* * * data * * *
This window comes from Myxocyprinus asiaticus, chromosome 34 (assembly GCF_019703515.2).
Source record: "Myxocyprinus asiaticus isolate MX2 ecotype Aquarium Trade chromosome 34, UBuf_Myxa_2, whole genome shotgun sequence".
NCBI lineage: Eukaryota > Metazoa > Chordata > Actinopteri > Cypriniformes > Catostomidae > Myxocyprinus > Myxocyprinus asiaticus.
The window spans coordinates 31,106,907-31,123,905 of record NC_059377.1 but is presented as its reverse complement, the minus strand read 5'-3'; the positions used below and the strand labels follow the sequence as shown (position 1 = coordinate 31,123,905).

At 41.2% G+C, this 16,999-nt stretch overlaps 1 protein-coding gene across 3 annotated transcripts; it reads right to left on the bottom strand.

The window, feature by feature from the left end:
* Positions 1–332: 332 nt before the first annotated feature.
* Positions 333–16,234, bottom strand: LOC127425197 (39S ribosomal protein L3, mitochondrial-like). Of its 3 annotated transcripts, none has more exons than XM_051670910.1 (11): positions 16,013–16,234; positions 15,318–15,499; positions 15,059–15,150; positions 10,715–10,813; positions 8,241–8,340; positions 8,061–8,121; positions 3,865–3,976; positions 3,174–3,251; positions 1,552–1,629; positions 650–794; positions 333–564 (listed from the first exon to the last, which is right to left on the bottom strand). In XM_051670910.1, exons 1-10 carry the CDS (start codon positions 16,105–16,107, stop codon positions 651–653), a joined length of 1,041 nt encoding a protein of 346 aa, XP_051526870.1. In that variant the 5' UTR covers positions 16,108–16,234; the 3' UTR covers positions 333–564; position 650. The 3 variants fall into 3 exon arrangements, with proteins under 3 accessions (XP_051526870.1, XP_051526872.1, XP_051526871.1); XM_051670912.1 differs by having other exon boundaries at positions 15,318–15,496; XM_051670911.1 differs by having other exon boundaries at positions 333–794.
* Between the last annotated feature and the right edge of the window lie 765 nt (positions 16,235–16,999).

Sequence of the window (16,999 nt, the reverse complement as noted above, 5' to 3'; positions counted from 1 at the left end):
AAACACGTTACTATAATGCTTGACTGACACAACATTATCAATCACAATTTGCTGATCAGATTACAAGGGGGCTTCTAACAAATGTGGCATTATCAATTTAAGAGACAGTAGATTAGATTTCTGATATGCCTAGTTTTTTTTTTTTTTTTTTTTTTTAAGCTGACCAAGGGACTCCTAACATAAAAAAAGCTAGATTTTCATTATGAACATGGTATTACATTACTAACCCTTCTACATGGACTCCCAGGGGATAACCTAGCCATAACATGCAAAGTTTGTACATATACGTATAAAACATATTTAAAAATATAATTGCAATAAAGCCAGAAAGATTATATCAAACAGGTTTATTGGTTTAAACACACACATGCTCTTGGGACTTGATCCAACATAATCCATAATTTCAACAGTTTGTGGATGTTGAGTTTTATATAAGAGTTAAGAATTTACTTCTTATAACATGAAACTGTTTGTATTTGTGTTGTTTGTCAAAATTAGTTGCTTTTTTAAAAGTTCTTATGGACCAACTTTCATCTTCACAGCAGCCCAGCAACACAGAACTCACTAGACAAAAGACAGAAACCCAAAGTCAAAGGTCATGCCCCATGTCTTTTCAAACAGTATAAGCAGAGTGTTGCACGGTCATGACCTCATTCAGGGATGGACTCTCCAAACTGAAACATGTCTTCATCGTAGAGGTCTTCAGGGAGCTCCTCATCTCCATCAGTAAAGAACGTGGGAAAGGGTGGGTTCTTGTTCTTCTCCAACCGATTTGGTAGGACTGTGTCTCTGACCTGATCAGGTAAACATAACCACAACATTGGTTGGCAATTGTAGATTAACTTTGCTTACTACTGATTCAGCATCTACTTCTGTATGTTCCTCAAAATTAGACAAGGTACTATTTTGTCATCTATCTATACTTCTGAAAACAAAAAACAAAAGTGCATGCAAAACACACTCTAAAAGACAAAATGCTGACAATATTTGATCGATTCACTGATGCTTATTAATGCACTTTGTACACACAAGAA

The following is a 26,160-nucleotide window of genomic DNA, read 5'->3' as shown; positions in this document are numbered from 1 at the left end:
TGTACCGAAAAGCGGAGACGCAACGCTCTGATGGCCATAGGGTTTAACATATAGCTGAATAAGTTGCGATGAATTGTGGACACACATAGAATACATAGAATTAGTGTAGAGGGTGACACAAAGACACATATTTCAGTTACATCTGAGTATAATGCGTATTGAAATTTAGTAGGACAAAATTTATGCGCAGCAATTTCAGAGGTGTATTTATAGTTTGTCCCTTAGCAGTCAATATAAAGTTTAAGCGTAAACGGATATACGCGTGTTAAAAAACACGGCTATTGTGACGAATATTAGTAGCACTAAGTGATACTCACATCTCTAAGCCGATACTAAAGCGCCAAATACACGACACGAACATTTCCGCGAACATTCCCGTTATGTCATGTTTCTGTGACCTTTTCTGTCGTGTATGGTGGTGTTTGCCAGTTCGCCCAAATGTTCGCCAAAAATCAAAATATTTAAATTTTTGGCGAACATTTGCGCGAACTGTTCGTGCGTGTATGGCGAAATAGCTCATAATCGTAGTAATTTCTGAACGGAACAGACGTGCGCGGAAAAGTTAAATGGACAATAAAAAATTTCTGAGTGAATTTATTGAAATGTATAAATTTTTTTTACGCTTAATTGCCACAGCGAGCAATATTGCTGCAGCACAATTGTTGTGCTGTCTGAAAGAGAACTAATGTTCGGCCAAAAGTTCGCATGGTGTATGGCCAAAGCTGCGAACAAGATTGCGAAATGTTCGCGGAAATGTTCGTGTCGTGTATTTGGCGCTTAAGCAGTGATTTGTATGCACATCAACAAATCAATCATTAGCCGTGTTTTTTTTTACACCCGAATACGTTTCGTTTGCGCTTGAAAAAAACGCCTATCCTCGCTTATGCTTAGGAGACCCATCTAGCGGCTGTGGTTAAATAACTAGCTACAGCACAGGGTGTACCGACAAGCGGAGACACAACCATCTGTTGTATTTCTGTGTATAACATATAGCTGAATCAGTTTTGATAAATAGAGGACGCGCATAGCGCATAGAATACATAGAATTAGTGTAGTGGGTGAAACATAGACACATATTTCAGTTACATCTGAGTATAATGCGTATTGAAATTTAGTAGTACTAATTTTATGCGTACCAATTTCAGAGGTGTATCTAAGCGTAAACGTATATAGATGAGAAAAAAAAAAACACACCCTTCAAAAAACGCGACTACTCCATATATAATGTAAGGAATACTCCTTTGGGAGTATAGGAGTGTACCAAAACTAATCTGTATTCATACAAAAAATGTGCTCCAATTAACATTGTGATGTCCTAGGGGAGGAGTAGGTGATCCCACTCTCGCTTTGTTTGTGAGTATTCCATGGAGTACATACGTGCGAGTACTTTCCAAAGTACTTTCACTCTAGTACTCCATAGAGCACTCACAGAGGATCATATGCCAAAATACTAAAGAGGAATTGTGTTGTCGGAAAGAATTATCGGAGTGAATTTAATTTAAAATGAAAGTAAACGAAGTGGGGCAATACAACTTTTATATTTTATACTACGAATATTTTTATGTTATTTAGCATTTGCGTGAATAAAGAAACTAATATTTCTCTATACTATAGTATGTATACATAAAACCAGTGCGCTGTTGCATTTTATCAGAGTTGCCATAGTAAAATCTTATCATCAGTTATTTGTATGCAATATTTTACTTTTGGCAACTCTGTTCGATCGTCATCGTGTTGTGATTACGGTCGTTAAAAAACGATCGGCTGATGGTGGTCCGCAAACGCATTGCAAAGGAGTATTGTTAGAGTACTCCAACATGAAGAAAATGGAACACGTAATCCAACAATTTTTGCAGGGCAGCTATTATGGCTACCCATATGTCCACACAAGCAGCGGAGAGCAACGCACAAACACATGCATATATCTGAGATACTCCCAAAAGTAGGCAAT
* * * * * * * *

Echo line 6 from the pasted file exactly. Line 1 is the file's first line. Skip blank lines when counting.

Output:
The window, feature by feature from the left end: